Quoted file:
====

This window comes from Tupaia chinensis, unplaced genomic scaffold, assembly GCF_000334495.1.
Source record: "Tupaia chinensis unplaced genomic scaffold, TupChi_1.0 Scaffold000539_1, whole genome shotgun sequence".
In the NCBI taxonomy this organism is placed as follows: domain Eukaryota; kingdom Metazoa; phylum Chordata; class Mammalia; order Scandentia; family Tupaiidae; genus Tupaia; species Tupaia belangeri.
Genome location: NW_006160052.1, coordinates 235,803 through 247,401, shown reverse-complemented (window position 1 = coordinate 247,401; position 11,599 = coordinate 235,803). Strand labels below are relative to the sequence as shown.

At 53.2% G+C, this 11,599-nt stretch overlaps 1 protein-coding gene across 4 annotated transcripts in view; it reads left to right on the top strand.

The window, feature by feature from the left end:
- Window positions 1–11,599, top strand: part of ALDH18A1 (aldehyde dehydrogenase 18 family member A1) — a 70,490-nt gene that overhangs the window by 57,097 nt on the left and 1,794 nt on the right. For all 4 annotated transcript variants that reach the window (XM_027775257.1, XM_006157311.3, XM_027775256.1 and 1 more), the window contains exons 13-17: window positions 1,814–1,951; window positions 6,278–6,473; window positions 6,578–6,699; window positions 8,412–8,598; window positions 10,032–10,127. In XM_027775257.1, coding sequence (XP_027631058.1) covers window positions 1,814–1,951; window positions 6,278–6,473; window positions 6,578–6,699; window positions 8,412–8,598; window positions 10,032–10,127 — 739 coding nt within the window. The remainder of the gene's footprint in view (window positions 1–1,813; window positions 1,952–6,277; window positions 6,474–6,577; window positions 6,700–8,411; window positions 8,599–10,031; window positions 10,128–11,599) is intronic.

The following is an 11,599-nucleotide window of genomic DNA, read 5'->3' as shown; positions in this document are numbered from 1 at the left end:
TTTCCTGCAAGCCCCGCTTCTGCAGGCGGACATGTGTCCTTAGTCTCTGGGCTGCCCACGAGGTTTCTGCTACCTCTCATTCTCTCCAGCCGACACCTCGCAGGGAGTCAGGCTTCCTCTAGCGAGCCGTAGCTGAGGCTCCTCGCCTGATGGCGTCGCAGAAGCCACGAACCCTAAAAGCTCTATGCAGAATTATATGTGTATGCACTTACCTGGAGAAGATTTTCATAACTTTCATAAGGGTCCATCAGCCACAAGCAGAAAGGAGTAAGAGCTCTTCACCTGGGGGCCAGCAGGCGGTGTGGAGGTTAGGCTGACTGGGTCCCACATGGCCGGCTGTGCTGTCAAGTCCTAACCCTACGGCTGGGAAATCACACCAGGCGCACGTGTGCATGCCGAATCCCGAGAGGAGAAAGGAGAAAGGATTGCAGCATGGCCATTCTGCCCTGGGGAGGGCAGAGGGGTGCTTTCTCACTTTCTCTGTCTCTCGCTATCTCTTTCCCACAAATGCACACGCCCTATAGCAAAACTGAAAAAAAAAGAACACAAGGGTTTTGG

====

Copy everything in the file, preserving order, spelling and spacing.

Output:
This window comes from Tupaia chinensis, unplaced genomic scaffold, assembly GCF_000334495.1.
Source record: "Tupaia chinensis unplaced genomic scaffold, TupChi_1.0 Scaffold000539_1, whole genome shotgun sequence".
In the NCBI taxonomy this organism is placed as follows: domain Eukaryota; kingdom Metazoa; phylum Chordata; class Mammalia; order Scandentia; family Tupaiidae; genus Tupaia; species Tupaia belangeri.
Genome location: NW_006160052.1, coordinates 235,803 through 247,401, shown reverse-complemented (window position 1 = coordinate 247,401; position 11,599 = coordinate 235,803). Strand labels below are relative to the sequence as shown.

At 53.2% G+C, this 11,599-nt stretch overlaps 1 protein-coding gene across 4 annotated transcripts in view; it reads left to right on the top strand.

The window, feature by feature from the left end:
- Window positions 1–11,599, top strand: part of ALDH18A1 (aldehyde dehydrogenase 18 family member A1) — a 70,490-nt gene that overhangs the window by 57,097 nt on the left and 1,794 nt on the right. For all 4 annotated transcript variants that reach the window (XM_027775257.1, XM_006157311.3, XM_027775256.1 and 1 more), the window contains exons 13-17: window positions 1,814–1,951; window positions 6,278–6,473; window positions 6,578–6,699; window positions 8,412–8,598; window positions 10,032–10,127. In XM_027775257.1, coding sequence (XP_027631058.1) covers window positions 1,814–1,951; window positions 6,278–6,473; window positions 6,578–6,699; window positions 8,412–8,598; window positions 10,032–10,127 — 739 coding nt within the window. The remainder of the gene's footprint in view (window positions 1–1,813; window positions 1,952–6,277; window positions 6,474–6,577; window positions 6,700–8,411; window positions 8,599–10,031; window positions 10,128–11,599) is intronic.

The following is an 11,599-nucleotide window of genomic DNA, read 5'->3' as shown; positions in this document are numbered from 1 at the left end:
TTTCCTGCAAGCCCCGCTTCTGCAGGCGGACATGTGTCCTTAGTCTCTGGGCTGCCCACGAGGTTTCTGCTACCTCTCATTCTCTCCAGCCGACACCTCGCAGGGAGTCAGGCTTCCTCTAGCGAGCCGTAGCTGAGGCTCCTCGCCTGATGGCGTCGCAGAAGCCACGAACCCTAAAAGCTCTATGCAGAATTATATGTGTATGCACTTACCTGGAGAAGATTTTCATAACTTTCATAAGGGTCCATCAGCCACAAGCAGAAAGGAGTAAGAGCTCTTCACCTGGGGGCCAGCAGGCGGTGTGGAGGTTAGGCTGACTGGGTCCCACATGGCCGGCTGTGCTGTCAAGTCCTAACCCTACGGCTGGGAAATCACACCAGGCGCACGTGTGCATGCCGAATCCCGAGAGGAGAAAGGAGAAAGGATTGCAGCATGGCCATTCTGCCCTGGGGAGGGCAGAGGGGTGCTTTCTCACTTTCTCTGTCTCTCGCTATCTCTTTCCCACAAATGCACACGCCCTATAGCAAAACTGAAAAAAAAAGAACACAAGGGTTTTGG